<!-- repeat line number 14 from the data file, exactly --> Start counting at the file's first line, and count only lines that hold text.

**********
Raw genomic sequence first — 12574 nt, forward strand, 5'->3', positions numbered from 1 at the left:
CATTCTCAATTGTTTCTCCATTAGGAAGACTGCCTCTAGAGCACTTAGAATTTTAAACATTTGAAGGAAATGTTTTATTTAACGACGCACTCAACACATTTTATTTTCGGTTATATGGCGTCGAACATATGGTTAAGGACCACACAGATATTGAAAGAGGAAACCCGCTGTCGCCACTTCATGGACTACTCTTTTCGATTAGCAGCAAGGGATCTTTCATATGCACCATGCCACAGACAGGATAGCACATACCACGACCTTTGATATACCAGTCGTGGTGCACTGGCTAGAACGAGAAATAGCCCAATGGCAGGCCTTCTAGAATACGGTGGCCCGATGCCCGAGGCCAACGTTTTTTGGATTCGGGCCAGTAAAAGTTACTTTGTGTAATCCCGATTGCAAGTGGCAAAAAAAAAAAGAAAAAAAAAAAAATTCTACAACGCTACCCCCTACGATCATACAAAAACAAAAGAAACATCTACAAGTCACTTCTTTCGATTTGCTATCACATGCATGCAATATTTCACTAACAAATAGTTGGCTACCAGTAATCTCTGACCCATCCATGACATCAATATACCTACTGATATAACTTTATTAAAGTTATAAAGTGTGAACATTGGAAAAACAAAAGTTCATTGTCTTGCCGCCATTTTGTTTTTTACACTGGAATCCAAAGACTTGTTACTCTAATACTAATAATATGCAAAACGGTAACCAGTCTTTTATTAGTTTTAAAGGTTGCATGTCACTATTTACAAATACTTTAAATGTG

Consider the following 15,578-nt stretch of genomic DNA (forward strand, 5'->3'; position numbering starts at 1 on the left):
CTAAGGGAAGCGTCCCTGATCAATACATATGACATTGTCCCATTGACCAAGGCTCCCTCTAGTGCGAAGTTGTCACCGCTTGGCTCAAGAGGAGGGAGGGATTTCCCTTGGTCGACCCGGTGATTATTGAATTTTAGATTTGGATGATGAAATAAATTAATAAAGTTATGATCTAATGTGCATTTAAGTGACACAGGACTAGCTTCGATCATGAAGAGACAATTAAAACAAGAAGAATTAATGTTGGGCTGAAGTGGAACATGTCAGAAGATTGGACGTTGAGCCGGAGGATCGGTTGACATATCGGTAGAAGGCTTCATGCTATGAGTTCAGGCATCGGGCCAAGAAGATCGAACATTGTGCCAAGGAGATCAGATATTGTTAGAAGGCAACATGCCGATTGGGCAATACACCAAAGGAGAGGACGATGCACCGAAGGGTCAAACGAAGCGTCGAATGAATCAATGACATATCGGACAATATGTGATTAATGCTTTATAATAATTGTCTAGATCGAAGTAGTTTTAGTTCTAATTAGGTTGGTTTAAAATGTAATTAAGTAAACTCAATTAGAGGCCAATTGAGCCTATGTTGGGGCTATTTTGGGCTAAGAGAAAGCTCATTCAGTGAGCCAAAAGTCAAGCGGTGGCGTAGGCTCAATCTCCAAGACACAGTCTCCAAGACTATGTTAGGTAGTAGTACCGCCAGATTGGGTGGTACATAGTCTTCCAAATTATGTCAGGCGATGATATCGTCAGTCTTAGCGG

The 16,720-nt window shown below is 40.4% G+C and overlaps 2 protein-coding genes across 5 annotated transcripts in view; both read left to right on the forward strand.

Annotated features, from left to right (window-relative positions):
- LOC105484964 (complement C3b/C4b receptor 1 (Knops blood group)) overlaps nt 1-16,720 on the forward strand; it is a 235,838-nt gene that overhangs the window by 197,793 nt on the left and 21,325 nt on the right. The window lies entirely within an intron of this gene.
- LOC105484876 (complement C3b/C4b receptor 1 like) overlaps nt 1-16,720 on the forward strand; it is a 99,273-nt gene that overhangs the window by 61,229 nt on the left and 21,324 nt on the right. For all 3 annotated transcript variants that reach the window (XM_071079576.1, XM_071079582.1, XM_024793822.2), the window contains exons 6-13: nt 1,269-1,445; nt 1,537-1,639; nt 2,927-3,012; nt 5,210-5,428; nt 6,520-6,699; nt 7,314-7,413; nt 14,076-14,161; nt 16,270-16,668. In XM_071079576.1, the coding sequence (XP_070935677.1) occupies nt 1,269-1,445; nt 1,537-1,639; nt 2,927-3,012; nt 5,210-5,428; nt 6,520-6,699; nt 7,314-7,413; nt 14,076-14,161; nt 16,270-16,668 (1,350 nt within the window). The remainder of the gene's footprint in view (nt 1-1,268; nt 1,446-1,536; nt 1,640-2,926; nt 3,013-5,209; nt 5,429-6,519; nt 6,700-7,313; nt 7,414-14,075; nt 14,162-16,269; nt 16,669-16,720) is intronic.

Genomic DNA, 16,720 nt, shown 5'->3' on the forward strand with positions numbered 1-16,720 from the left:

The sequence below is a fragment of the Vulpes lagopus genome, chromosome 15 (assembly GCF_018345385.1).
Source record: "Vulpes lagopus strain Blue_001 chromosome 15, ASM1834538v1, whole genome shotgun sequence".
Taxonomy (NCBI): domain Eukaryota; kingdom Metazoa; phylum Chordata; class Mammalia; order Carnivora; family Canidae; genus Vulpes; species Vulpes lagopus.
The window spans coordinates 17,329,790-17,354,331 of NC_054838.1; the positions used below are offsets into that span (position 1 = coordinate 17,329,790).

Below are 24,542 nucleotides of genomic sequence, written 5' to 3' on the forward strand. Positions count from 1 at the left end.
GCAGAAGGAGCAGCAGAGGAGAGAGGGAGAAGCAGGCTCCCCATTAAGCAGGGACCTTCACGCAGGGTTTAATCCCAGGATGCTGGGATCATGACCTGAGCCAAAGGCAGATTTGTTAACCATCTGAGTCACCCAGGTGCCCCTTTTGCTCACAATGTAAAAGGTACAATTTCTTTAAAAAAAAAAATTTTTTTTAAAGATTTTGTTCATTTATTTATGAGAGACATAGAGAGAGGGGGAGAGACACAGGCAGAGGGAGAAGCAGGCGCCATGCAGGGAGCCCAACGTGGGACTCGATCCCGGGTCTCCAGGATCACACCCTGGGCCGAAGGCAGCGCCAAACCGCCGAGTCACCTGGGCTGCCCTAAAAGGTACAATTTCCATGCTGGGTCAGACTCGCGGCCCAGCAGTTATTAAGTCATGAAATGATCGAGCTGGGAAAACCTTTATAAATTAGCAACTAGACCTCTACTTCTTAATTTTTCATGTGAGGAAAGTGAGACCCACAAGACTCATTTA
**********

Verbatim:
Below are 24,542 nucleotides of genomic sequence, written 5' to 3' on the forward strand. Positions count from 1 at the left end.